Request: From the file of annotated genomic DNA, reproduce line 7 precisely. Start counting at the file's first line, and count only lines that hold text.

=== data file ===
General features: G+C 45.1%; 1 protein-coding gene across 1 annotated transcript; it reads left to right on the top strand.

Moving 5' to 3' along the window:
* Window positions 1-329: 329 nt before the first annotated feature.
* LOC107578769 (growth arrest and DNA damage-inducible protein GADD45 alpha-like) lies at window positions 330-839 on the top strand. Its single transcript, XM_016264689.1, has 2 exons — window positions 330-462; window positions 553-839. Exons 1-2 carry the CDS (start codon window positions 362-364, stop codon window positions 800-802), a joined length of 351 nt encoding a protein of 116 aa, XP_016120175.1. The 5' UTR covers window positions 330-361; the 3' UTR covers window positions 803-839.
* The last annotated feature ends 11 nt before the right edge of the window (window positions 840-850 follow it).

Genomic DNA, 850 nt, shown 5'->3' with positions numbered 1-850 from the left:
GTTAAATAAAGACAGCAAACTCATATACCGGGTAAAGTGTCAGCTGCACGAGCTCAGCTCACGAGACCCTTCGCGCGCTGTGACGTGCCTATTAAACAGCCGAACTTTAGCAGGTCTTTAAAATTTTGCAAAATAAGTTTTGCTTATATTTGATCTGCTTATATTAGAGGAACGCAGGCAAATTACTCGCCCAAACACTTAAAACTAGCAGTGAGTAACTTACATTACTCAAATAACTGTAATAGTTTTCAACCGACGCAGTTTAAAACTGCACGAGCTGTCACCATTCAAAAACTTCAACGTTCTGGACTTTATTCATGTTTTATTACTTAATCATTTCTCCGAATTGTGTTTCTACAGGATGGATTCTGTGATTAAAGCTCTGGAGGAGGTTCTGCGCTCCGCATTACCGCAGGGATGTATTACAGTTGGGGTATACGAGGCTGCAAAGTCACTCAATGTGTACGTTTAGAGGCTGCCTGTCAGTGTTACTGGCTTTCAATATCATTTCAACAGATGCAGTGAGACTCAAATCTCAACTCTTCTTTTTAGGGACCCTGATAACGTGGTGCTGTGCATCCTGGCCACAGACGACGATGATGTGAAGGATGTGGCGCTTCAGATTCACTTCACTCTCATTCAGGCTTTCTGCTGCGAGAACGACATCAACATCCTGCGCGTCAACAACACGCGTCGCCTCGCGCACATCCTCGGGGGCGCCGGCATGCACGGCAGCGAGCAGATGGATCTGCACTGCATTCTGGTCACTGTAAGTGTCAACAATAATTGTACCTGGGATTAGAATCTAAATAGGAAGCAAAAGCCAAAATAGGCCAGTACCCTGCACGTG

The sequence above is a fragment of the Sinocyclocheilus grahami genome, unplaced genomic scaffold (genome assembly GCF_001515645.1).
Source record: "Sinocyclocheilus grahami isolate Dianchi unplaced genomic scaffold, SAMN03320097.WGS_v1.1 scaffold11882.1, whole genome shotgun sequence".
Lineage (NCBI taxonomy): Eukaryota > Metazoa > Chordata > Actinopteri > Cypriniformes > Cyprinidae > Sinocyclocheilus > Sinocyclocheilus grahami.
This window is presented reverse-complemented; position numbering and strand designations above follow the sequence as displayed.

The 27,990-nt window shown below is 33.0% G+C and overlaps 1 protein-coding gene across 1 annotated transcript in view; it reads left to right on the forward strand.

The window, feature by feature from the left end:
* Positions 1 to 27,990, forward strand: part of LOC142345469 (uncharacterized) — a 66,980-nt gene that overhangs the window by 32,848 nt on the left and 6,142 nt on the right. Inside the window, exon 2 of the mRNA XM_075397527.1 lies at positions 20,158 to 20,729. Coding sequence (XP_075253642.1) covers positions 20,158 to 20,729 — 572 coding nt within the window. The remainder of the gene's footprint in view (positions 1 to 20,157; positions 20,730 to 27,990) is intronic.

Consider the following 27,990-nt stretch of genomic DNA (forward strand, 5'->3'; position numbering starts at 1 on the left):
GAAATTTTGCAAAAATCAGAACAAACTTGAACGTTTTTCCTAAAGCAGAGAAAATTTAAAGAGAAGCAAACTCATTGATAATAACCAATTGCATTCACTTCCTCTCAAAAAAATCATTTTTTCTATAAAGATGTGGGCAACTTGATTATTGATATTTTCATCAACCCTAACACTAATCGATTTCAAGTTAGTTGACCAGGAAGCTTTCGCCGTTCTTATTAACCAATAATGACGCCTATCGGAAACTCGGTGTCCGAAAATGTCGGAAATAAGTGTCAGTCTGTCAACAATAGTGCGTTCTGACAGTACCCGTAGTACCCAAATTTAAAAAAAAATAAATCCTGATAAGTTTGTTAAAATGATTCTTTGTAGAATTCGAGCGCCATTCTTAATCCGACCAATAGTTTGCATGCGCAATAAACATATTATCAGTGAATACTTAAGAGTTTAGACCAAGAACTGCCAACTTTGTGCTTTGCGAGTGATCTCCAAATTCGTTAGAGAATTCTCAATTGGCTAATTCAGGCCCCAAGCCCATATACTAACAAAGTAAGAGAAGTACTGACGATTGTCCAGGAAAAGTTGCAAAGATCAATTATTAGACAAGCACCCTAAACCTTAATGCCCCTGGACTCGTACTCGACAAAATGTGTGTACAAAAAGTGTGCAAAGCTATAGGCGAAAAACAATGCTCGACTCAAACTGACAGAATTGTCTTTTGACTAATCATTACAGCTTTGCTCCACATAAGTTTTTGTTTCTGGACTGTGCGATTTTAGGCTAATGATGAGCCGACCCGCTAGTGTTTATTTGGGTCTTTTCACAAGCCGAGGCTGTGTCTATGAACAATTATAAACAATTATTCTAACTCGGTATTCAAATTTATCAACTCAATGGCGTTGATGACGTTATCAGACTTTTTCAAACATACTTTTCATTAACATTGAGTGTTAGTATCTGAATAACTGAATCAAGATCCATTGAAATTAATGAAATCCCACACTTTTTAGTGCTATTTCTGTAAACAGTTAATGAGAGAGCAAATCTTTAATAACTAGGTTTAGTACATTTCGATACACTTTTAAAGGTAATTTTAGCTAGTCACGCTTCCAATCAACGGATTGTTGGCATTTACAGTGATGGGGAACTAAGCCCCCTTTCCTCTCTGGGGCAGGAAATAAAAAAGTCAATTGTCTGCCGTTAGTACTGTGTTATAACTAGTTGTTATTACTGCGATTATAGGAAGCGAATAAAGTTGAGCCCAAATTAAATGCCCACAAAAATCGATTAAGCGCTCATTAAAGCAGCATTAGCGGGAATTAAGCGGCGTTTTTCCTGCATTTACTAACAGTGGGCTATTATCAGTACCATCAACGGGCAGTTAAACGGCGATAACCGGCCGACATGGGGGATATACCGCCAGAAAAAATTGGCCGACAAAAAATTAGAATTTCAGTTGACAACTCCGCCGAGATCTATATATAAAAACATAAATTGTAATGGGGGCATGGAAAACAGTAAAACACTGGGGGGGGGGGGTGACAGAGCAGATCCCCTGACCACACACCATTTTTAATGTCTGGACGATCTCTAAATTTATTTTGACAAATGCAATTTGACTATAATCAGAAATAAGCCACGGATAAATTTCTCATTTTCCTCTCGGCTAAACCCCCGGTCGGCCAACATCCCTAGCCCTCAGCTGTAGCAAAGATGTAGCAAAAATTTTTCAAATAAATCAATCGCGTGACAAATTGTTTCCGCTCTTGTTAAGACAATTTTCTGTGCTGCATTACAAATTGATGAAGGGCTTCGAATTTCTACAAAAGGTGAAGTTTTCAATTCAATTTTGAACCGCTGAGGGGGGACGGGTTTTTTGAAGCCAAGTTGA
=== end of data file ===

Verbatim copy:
GTTAAATAAAGACAGCAAACTCATATACCGGGTAAAGTGTCAGCTGCACGAGCTCAGCTCACGAGACCCTTCGCGCGCTGTGACGTGCCTATTAAACAGCCGAACTTTAGCAGGTCTTTAAAATTTTGCAAAATAAGTTTTGCTTATATTTGATCTGCTTATATTAGAGGAACGCAGGCAAATTACTCGCCCAAACACTTAAAACTAGCAGTGAGTAACTTACATTACTCAAATAACTGTAATAGTTTTCAACCGACGCAGTTTAAAACTGCACGAGCTGTCACCATTCAAAAACTTCAACGTTCTGGACTTTATTCATGTTTTATTACTTAATCATTTCTCCGAATTGTGTTTCTACAGGATGGATTCTGTGATTAAAGCTCTGGAGGAGGTTCTGCGCTCCGCATTACCGCAGGGATGTATTACAGTTGGGGTATACGAGGCTGCAAAGTCACTCAATGTGTACGTTTAGAGGCTGCCTGTCAGTGTTACTGGCTTTCAATATCATTTCAACAGATGCAGTGAGACTCAAATCTCAACTCTTCTTTTTAGGGACCCTGATAACGTGGTGCTGTGCATCCTGGCCACAGACGACGATGATGTGAAGGATGTGGCGCTTCAGATTCACTTCACTCTCATTCAGGCTTTCTGCTGCGAGAACGACATCAACATCCTGCGCGTCAACAACACGCGTCGCCTCGCGCACATCCTCGGGGGCGCCGGCATGCACGGCAGCGAGCAGATGGATCTGCACTGCATTCTGGTCACTGTAAGTGTCAACAATAATTGTACCTGGGATTAGAATCTAAATAGGAAGCAAAAGCCAAAATAGGCCAGTACCCTGCACGTG